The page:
13. Their “research” will conclude that constant abuse can cause a type of depression, and that reducing abuse can improve the type of depression that has its roots in ongoing torment and abuse. There’s no need to cause it to figure that out.

    This kind of “science” comes from the same kind of people who get off on raising chimpanzees in complete isolation with chickenwire mothers.

    1. You didn’t actually read the article, did you? They’re trying to *cure depression*, and need to create depressed rats to that end. If they had access to a naturally depressed strain of rats, they’d use those.

  14. One more thing that many overlook.

    This is not science about depressing rat. As many state, it is obvious that when you attack somebody non stop and they can not do nothing against it, they likely will get depressed. No big surprise here and this is not for what this small rat robot is created.

    This robot is mere automation of depression creation. Now when you have those depressed rats (and many of them because it is now automated), you can test antidepressants on them more efficiently (because you have more depressed rats).

    This is why this robot is created.

    I do understand the feelings of many commenters here and I too pity these rats but it is hard to argue against exploitation of other species till we continue to eat them.

    1. But thanks to the physical and psychological torture we get to look forward to a new drug that’ll help us not get bummed out about having been physically or psychologically tortured! I bet it’ll beat Viagra in sales; maybe they should give out samples at High School graduations?

      But anyway, it does seem a little odd to be pursuing what I assume will be a drug-based treatment for depression that was induced by physical means. I suppose externally-imposed depression might cause the same kinds of neurochemical imbalances associated with some forms of depression that may be associated with genetic issues, but if that’s not been proven to happen yet then this study will either be attempting to correct chemical imbalances that may not exist or it will be developing a new anti-anxiety drug, like Xanax v2.0. I can see the ads already, “Ask your Doctor if Calmtherat-X®©™ 100mg is right for YOU!”

      Then again, maybe they plan on trying out ibogaine, psilocybin, or salvinorin-A on the rats (among other legally-awkward molecules being studied as promising treatments for depression at the moment). But I don’t think that class of drugs would work on them like it does on humans as the visionary component is crucial to the efficacy of such medicines (with the possible exception of salvinorin-A), which also means new animal studies are not necessary at all as they’re generally recognized as safe. The only contraindications against their widespread therapeutic use seem to be that the law still thinks they’re the same as crack and that they aren’t patentable (yet).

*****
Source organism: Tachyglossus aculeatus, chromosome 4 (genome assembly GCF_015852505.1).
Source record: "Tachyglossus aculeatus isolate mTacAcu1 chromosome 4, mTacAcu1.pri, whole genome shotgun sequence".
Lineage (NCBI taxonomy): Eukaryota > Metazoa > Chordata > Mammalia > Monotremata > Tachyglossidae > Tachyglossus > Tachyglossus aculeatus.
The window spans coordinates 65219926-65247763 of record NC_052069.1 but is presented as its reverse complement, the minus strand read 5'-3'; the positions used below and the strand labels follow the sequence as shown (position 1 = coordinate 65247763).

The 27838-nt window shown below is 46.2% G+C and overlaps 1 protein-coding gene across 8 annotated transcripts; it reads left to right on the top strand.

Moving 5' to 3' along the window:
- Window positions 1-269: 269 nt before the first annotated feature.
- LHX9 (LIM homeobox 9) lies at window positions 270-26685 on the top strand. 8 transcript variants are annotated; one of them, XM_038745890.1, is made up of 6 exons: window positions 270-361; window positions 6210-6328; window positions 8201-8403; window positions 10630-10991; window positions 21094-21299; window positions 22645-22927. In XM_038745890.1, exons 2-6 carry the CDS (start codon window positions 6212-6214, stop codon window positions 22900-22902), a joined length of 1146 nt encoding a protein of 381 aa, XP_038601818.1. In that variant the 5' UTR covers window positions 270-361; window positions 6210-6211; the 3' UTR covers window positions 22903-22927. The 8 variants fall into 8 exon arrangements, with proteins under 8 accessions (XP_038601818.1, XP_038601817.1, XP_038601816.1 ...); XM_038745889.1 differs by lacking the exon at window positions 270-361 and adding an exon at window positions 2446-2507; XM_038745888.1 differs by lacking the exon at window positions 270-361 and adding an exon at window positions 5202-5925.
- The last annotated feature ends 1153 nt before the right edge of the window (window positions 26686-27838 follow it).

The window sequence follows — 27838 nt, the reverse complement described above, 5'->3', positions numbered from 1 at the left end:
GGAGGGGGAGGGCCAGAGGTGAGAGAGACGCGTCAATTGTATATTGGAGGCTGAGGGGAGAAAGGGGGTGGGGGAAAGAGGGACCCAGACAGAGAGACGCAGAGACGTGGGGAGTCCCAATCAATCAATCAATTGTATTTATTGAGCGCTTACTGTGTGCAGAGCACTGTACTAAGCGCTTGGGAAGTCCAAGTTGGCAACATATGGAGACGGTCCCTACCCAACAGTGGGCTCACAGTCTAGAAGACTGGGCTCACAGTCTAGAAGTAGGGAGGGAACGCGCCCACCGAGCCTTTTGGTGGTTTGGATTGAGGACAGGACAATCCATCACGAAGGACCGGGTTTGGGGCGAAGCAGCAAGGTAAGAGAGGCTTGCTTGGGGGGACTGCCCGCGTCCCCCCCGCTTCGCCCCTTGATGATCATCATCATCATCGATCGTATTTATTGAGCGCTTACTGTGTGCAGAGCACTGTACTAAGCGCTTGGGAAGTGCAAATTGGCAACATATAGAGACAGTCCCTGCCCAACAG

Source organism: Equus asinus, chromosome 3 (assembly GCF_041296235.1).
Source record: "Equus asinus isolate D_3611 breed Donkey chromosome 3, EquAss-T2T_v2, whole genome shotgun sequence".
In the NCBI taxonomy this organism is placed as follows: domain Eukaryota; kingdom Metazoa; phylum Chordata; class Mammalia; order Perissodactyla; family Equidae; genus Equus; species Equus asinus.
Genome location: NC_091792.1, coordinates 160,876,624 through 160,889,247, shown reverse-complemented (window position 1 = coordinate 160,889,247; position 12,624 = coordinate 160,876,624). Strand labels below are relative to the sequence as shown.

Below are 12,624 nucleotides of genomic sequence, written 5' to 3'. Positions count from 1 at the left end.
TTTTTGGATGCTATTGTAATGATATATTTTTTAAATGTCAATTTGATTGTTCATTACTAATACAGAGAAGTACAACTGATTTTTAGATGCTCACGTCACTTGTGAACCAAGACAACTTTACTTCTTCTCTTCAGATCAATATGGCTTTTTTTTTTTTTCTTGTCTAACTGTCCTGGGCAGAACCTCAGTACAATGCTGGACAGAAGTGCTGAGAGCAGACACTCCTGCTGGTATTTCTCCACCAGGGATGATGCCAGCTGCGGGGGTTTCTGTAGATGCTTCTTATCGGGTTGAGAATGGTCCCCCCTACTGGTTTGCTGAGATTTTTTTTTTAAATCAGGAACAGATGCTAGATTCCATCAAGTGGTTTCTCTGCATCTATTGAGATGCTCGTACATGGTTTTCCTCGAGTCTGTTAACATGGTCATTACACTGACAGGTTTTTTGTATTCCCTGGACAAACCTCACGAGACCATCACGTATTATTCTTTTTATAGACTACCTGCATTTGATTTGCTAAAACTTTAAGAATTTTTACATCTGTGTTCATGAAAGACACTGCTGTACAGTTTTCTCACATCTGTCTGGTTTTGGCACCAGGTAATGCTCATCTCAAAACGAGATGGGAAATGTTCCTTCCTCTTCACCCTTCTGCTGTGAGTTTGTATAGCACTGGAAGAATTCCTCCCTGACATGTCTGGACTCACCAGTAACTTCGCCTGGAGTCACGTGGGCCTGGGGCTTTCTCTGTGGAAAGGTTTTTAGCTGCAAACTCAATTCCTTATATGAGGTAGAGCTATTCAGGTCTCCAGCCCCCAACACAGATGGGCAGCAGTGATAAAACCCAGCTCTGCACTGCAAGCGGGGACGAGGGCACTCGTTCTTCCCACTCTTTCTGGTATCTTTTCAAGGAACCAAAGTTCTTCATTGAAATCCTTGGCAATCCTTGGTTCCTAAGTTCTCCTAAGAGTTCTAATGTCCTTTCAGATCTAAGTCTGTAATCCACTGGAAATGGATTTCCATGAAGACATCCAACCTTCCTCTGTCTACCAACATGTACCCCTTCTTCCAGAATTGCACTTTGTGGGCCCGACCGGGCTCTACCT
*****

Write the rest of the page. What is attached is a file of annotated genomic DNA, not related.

2. Welcome to the real world Mr. Eirinn.

      Only thing you can do to stop this is to deny medical treatment. When you happen do develop a cancer from messing with dangerous substances then just refuse to be treated.

      Or could you explain how is this any different from injecting cancerogens into rats to test cancer treatment?

      1. As someone who recently lost a close family member to cancer I can say whole heartedly that I will refuse chemo and radiation. The drugs are pretty much what killed him (brain hemorrhage was a side effect) not to mention the other myriad of side effects that sapped what little remaining strength he had.

        If cancer threatens my life; I will not threaten my will to live by drugging myself into oblivion.

        Besides, death runs in my family.

        1. Forgot to mention that depression is over diagnosed in the US and any research going into peddling another feel better pill or an anti depressant marketed toward people who feel bullied should be regarded as a waste of time. Most pharmaceuticals treat you they don’t cure you; pharma isn’t interested in curing people only in making patients of us all ($$$$)

          “Wrong diet medicine not work. Proper diet medicine not needed.”
          -Ayurvedic proverb.

        2. Speak for yerself. Personally, I plan to live forever and thus far I’m doing a D*MNED good job of it!

          Actually, on the serious side, my thoughts align pretty well with yours about “no heroic measures”, etc. Why put yourself through all of that if you’d still die within a year or so?

  15. Meh, animals are here for our entertainment and hunger cravings. If it aint sentient, poke it by all means. If you want to cure something in humans, by all means inflict it willingly on animals and try to cure it by any bizarre and cruel method imaginable. If i measure cancer or even depression of one human against the same fate of a thousand induced death sentences of fury little cuties, i choose the human. They are rats. And a billion of em is still not worth one finger of my daughter.

    When im hungry, ill eat that fluffy bunny. Il take it by the legs and beat it against the tire. Ill tear its skin off and boil it. It will be glorious.

    When the lady next door dies, im certain the cats will have a bite or two. They consider None of those self proclamed righteous notions born of an oversized ego of another animal who proclaimed himself saviour and king of all. Grow up. We aint that important and neither is the rats.